The longer a property is on the market, the lower the sales price. Do you know how to get the price right?
Last year, a typical home was on the market for 4 weeks and sold for 98% of the listing price, according to the National Association of REALTORS®. These days, buyers have done their homework; they know the fair market price of the type of house they want. An overpriced house can scare them away.
It’s easy to see why it’s so important to set the best price from the start.
What’s a Price Based On?
The listing agent will conduct a comparative market analysis, which compares recently sold or listed houses in the neighborhood with the house for sale (the “subject property”) to determine a fair, competitive asking price.
Listing prices should not be based on the:
- Balance of the seller’s mortgage
- Price the seller paid
- Profit the seller wants
- Tax value
- Insurance replacement cost
Listing prices should be based on the:
- Recent sale prices of similar near-by houses
- Price of similar houses currently on the market
- Difference between list and sales prices on recently sold houses
- Number of days similar houses sat on the market at certain prices
A comparative market analysis applies the appraisal principle of substitution: The price a buyer is willing to pay for a property is only as high as the cost of buying a similar property. This creates a ceiling of value for like properties.
So how do the seller and listing agent arrive at a final listing price? First, the agent will learn as much about the property as possible from the seller and government and real estate web sites. Then the CMA begins:
Research Similar Properties in the Area
The agent will search a database of local properties for sale, called a multiple listing service (MLS), for similar houses in the area. She might also check county appraisal websites and real estate Web sites like Zillow, Trulia.com, and Redfin. The agent selects several houses that are as similar as possible to the subject property. The comaparables should be within a few hundred square feet and construced within about ten years of the subject property.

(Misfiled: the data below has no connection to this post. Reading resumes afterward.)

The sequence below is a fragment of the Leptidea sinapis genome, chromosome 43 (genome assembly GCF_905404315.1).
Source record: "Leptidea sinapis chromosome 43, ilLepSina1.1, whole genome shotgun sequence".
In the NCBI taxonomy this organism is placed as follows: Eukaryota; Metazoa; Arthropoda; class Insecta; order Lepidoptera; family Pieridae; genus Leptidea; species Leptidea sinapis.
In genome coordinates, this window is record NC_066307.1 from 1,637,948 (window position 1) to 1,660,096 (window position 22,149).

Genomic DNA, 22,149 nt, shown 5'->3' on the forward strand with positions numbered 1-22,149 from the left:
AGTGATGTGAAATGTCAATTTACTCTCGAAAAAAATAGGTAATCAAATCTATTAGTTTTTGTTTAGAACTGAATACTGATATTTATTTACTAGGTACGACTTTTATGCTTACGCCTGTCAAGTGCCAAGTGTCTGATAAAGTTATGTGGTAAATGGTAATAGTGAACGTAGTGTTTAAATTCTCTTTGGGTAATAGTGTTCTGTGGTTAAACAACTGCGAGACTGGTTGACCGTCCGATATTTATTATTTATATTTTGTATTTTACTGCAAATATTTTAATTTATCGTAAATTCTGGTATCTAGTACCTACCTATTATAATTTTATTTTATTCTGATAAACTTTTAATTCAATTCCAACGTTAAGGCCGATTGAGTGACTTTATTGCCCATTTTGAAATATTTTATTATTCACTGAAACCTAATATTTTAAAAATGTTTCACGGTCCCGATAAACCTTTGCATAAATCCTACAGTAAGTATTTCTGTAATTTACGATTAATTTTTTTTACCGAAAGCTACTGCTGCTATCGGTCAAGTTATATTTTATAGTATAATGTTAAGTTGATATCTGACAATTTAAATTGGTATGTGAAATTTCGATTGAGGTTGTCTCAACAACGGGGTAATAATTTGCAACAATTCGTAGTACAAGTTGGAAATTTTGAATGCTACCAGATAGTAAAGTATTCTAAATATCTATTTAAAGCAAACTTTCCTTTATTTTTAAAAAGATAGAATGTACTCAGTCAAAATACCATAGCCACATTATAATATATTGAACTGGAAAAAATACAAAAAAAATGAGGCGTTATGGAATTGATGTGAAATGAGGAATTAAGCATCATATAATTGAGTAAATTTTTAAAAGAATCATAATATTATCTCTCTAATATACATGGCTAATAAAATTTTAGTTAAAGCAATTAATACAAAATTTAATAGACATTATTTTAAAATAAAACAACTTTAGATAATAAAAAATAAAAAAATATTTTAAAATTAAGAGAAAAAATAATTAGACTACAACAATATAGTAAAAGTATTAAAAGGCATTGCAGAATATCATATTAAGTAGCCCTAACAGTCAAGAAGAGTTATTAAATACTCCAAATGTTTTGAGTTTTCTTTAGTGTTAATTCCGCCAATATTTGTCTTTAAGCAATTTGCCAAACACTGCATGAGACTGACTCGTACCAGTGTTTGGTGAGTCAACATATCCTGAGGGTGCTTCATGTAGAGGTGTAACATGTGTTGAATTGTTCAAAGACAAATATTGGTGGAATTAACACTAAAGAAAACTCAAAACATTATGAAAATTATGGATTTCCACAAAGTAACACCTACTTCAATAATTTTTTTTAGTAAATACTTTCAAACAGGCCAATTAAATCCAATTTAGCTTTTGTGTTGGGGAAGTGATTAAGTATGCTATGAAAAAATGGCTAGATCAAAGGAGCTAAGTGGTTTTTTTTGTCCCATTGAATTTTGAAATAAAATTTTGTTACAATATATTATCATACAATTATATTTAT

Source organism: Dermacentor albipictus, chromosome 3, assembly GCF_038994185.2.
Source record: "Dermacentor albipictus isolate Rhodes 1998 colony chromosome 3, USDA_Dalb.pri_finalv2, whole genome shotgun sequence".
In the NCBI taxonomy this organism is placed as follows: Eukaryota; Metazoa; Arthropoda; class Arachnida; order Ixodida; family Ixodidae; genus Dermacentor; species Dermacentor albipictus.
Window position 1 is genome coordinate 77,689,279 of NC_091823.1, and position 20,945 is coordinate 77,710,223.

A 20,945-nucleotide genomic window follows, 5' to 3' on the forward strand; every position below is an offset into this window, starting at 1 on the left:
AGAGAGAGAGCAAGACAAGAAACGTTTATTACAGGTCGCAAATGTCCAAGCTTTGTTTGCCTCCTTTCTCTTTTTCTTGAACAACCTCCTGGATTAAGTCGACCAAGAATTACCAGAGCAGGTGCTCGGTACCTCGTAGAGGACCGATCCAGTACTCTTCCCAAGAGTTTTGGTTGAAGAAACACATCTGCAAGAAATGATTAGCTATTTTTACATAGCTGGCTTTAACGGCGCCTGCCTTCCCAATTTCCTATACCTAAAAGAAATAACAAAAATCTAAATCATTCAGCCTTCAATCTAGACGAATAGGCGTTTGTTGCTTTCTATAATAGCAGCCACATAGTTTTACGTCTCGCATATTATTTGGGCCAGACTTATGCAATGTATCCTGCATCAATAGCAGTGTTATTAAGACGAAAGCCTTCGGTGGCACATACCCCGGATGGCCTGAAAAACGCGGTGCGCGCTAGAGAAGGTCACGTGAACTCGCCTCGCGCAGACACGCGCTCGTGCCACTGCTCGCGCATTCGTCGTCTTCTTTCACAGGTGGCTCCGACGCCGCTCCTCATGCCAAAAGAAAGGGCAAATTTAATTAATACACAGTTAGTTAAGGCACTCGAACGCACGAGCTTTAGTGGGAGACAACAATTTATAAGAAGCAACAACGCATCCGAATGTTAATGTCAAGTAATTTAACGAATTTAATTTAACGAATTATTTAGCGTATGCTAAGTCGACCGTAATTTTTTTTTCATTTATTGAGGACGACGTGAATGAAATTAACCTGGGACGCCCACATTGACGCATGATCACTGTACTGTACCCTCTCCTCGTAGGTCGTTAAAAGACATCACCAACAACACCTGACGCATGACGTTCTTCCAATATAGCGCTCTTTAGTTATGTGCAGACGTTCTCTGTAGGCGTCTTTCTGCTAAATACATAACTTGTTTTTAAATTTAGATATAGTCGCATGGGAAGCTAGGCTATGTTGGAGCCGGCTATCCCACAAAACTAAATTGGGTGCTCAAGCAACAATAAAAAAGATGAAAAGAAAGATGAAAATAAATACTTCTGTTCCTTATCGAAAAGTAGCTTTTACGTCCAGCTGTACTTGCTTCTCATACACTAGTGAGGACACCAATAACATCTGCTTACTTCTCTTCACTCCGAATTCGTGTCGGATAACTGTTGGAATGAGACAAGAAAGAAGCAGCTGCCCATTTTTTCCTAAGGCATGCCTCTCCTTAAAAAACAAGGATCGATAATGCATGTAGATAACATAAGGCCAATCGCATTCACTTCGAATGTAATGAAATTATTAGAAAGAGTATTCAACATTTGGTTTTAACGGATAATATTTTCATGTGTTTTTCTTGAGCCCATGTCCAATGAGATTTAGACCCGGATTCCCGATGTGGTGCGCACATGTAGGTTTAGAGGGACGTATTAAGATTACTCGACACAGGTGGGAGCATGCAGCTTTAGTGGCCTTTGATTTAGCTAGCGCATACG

Then collect information about the comparables such as:
- Square footage
- Lot size
Compare and Adjust
Next, you compare the features of the comparables with the house’s features.
- If the comparable has a feature that the subject property lacks, subtract that value from the comparable’s sale price.
- If the subject property has a feature that the comparable property lacks, add the value to the comparable.
Remember: All adjustments are made to the comparable price, not the subject property.
Use this formula to find the adjusted sales price:
Comparable Purchase Price + or – Adjustments = Subject Property Price/value
The adjusted sales prices for each comaparable provide a range to consider.
Decide on the Listing Price
Now that you’ve got a range of probable market values, it’s time to settle on one listing price. Some considerations include:
- Check the local market: Look at market trends, where are prices heading, number of houses on the market, and days on the market. This information points you in the right direction. In a strong market, the agent may recommend a number at the upper end of the range; in a buyer’s market and/or if the seller needs to sell fast, pricing at the lower end might make more sense.
- Price it to be found: Go with $300,000 not $299,000 or $301,000. Consider how buyers shop in the internet age. Buyers may search for houses by price range, for example $200,000 to $250,000, and miss your $199,900 house.
- Stick to the zeros: Odd prices like $290,777 are pointless and only draw unwanted attention to the seller.
- Have a back-up plan: Some sellers with unrealistic expectations may insist on asking top dollar for their home. Have a plan for when it fails to sell at the higher price.
- Adapt to the market: Pricing is an ongoing process. Even the best plan can falter when it meets reality. Sellers should be prepared to accept that their assumptions and their agent’s market analysis are subject to change. According the National Association of REALTORS®, 37% of sellers reduced the asking price once.
An overpriced house may sit on the market too long or not sell at all. Do your homework and use an objective, fact-based process to set the right price from the start.
Pricing real estate is an intriguing, multi-faceted process, and it’s just one of the cool things agents do in the real estate business. Want to learn more or even become a real estate agent yourself? You can get all the training you need finished anytime and anyplace you have internet. 360training.com offers the prelicense courses you’ll need to get a real estate license plus the continuing education to keep it. Enroll today!